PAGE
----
Leslie Munro

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Sir Leslie Munro
Leslie Knox Munro.png
Member of the New Zealand Parliament
for Hamilton West
In office
Succeeded byDorothy Jelicich
Member of the New Zealand Parliament
for Waipa
In office
Preceded byHallyburton Johnstone
14th President of the United Nations General Assembly
In office
17 September 1957 – 16 September 1958
Preceded byWan Waithayakon
Succeeded byCharles Habib Malik
3rd Minister from New Zealand in the United States
In office
Preceded bySir Carl Berendsen
Succeeded byLloyd White (as Chargé d'Affaires)
Personal details
Leslie Knox Munro

(1901-02-26)26 February 1901
Auckland, New Zealand
Died13 February 1974(1974-02-13) (aged 72)
Hamilton, New Zealand
Political partyNational
Spouse(s)Christine Priestley (m. 1927)
Muriel Sturt (m. 1931)

Sir Leslie Knox Munro KCMG KCVO (26 February 1901 – 13 February 1974) was a New Zealand lawyer, journalist, diplomat and politician.

Law and media[edit]

Munro studied at Auckland Grammar School and the University of Auckland, where he graduated with a Master of Laws in 1923. He became dean of the law faculty at the University of Auckland in 1938, and taught and administrated at the university in a variety of roles until 1951. Munro was also president of the Auckland District Law Society from 1936 to 1938. Munro gave radio talks on world events for the New Zealand National Broadcasting Service (NBS), and wrote for The New Zealand Herald, where he was editor from 1942 to 1951.[1]

Diplomatic career[edit]

Munro interviewed on CBS-TV's Longines Chronoscope (1954)

Munro was a founding member of the New Zealand National Party, and held significant executive positions in the party, helping it to victory in the 1949 general election. In 1952 the new Prime Minister, Sidney Holland, appointed Munro the New Zealand ambassador to the United States, and the permanent representative of New Zealand to the United Nations.[2] In that capacity, he lobbied for the New Zealand government to support efforts by the United States to increase its involvement in Indochina in response to the success of the Viet Minh during the First Indochina War.[3] While he came to recognize the Viet Cong as an indigenous movement, he still contended that it was supported by North Vietnam and the People's Republic of China as part of a campaign of Communist subversion against South Vietnam.[4] As New Zealand's permanent representative to the UN, he served as president of the Trusteeship Council from 1953 to 1954 and President of the United Nations General Assembly for its twelfth session (1957–1958). He was also three times President of the Security Council, and was serving in that position at the outbreak of Suez Crisis in 1956. At the UN he was an outspoken critic of the Soviet response to the 1956 Hungarian Revolution, and was appointed the special representative for the 'Hungarian question'.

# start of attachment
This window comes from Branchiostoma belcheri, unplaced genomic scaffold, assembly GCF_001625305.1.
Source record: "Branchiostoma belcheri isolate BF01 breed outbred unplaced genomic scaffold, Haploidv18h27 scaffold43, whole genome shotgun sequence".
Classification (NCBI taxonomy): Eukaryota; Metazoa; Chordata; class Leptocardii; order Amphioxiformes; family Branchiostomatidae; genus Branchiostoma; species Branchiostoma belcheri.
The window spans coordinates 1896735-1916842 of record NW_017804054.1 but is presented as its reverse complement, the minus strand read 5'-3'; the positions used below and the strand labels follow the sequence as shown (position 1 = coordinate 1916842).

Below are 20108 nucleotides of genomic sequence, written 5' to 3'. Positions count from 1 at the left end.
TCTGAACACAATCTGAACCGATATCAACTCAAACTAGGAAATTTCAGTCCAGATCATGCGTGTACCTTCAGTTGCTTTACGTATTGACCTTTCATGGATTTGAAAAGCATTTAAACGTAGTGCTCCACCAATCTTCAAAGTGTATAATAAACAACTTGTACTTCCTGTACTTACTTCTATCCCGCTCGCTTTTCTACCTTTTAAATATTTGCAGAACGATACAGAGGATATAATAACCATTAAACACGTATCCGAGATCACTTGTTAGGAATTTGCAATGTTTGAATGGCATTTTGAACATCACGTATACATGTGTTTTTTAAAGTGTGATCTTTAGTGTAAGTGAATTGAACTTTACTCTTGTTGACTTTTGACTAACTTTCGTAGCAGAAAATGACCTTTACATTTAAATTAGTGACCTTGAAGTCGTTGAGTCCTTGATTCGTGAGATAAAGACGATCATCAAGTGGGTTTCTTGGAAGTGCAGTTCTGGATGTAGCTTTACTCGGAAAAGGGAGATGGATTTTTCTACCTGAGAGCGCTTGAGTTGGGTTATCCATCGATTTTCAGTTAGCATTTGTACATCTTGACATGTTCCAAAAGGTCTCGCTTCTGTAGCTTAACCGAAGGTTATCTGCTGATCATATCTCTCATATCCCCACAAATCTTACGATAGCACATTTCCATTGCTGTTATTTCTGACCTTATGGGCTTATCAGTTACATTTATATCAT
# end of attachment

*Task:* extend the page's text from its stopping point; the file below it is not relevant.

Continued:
Munro was knighted in 1955 with a KCMG, followed by a KCVO in 1957. Although he was removed from his position as permanent representative in 1958 by the second Labour government he remained a special representative until 1962, and was also secretary-general of the International Commission of Jurists from 1961. He wrote the widely read United Nations:Hope for a divided world in 1960. For the academic year 1960–1961, he was a Fellow on the faculty in the Center for Advanced Study at Wesleyan University, Middletown, Connecticut.[5]

National politics[edit]

New Zealand Parliament
Years Term Electorate Party
1963–1966 34th Waipa National
1966–1969 35th Waipa National
1969–1972 36th Hamilton West National